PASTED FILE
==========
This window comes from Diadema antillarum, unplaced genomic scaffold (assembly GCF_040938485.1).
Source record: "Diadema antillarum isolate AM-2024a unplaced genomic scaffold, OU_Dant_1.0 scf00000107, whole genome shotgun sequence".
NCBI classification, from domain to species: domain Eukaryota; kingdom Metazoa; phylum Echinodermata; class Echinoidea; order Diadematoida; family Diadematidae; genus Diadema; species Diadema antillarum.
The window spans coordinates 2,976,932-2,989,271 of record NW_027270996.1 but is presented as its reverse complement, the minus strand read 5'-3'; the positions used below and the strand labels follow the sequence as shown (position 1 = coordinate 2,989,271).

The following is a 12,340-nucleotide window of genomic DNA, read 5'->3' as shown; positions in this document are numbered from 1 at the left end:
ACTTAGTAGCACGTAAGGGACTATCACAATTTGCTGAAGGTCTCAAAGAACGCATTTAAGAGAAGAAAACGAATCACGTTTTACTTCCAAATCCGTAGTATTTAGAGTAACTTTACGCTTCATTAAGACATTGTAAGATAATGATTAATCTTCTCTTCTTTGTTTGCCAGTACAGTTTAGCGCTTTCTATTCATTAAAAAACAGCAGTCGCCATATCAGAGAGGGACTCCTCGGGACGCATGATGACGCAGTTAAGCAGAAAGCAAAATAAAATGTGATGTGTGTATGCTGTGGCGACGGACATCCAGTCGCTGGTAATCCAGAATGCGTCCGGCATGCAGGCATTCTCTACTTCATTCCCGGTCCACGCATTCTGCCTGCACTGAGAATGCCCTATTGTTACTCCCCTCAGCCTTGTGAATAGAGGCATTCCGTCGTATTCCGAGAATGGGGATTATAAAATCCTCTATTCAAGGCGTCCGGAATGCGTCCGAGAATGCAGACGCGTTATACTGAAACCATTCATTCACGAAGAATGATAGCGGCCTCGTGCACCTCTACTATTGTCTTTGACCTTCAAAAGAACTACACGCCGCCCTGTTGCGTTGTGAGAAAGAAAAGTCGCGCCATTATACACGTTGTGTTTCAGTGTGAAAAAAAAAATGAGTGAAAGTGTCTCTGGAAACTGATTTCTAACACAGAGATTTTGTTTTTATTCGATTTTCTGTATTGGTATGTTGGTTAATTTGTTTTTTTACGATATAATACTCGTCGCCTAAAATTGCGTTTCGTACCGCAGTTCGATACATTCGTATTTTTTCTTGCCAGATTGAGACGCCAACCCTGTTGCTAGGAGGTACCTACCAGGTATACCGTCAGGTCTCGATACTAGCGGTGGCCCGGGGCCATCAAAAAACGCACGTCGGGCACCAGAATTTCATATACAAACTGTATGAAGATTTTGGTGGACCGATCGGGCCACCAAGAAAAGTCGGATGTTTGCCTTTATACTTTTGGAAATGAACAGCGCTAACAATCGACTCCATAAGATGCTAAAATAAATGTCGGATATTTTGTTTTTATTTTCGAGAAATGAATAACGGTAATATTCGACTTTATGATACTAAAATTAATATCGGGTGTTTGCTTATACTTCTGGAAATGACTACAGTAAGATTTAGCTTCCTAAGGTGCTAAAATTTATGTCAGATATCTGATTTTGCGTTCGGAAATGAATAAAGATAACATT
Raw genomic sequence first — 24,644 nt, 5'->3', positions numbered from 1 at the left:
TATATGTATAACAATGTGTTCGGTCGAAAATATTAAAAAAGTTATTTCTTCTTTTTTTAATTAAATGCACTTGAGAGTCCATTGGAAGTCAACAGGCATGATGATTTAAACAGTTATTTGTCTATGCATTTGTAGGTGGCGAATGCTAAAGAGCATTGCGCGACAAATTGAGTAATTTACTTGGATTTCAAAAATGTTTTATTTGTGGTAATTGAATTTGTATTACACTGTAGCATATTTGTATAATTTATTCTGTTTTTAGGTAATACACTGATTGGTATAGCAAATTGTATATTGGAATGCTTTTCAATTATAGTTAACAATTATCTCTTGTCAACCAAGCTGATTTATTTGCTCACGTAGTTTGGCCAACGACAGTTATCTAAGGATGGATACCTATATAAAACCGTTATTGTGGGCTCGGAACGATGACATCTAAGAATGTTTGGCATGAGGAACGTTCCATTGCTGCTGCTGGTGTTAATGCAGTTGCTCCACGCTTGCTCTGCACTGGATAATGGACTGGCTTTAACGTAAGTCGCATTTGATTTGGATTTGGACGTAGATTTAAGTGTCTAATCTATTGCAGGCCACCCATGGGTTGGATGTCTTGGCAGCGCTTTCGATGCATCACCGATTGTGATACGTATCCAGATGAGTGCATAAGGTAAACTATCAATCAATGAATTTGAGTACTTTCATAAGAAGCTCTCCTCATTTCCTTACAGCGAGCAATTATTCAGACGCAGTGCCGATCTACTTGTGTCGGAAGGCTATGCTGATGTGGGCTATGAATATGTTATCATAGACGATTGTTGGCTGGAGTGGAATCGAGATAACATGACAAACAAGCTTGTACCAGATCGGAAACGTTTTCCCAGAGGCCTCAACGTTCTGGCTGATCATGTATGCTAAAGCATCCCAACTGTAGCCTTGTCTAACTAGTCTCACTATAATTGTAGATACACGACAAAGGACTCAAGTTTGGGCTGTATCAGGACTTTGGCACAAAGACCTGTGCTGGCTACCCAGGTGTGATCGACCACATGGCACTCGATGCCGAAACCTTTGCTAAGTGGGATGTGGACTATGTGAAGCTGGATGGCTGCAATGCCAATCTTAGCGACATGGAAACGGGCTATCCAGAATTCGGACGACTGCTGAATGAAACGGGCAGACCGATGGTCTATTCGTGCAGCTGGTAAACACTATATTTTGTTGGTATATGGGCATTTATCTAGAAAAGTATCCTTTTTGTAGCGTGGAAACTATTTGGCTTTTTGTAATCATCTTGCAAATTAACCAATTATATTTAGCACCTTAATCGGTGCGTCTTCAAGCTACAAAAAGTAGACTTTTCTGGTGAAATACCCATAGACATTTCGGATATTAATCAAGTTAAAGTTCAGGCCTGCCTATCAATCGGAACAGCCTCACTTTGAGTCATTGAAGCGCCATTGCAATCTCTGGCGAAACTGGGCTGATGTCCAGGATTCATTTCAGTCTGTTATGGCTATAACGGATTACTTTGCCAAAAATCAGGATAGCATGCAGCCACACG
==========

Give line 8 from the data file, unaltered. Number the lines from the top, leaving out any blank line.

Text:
TATATGTATAACAATGTGTTCGGTCGAAAATATTAAAAAAGTTATTTCTTCTTTTTTTAATTAAATGCACTTGAGAGTCCATTGGAAGTCAACAGGCATGATGATTTAAACAGTTATTTGTCTATGCATTTGTAGGTGGCGAATGCTAAAGAGCATTGCGCGACAAATTGAGTAATTTACTTGGATTTCAAAAATGTTTTATTTGTGGTAATTGAATTTGTATTACACTGTAGCATATTTGTATAATTTATTCTGTTTTTAGGTAATACACTGATTGGTATAGCAAATTGTATATTGGAATGCTTTTCAATTATAGTTAACAATTATCTCTTGTCAACCAAGCTGATTTATTTGCTCACGTAGTTTGGCCAACGACAGTTATCTAAGGATGGATACCTATATAAAACCGTTATTGTGGGCTCGGAACGATGACATCTAAGAATGTTTGGCATGAGGAACGTTCCATTGCTGCTGCTGGTGTTAATGCAGTTGCTCCACGCTTGCTCTGCACTGGATAATGGACTGGCTTTAACGTAAGTCGCATTTGATTTGGATTTGGACGTAGATTTAAGTGTCTAATCTATTGCAGGCCACCCATGGGTTGGATGTCTTGGCAGCGCTTTCGATGCATCACCGATTGTGATACGTATCCAGATGAGTGCATAAGGTAAACTATCAATCAATGAATTTGAGTACTTTCATAAGAAGCTCTCCTCATTTCCTTACAGCGAGCAATTATTCAGACGCAGTGCCGATCTACTTGTGTCGGAAGGCTATGCTGATGTGGGCTATGAATATGTTATCATAGACGATTGTTGGCTGGAGTGGAATCGAGATAACATGACAAACAAGCTTGTACCAGATCGGAAACGTTTTCCCAGAGGCCTCAACGTTCTGGCTGATCATGTATGCTAAAGCATCCCAACTGTAGCCTTGTCTAACTAGTCTCACTATAATTGTAGATACACGACAAAGGACTCAAGTTTGGGCTGTATCAGGACTTTGGCACAAAGACCTGTGCTGGCTACCCAGGTGTGATCGACCACATGGCACTCGATGCCGAAACCTTTGCTAAGTGGGATGTGGACTATGTGAAGCTGGATGGCTGCAATGCCAATCTTAGCGACATGGAAACGGGCTATCCAGAATTCGGACGACTGCTGAATGAAACGGGCAGACCGATGGTCTATTCGTGCAGCTGGTAAACACTATATTTTGTTGGTATATGGGCATTTATCTAGAAAAGTATCCTTTTTGTAGCGTGGAAACTATTTGGCTTTTTGTAATCATCTTGCAAATTAACCAATTATATTTAGCACCTTAATCGGTGCGTCTTCAAGCTACAAAAAGTAGACTTTTCTGGTGAAATACCCATAGACATTTCGGATATTAATCAAGTTAAAGTTCAGGCCTGCCTATCAATCGGAACAGCCTCACTTTGAGTCATTGAAGCGCCATTGCAATCTCTGGCGAAACTGGGCTGATGTCCAGGATTCATTTCAGTCTGTTATGGCTATAACGGATTACTTTGCCAAAAATCAGGATAGCATGCAGCCACACG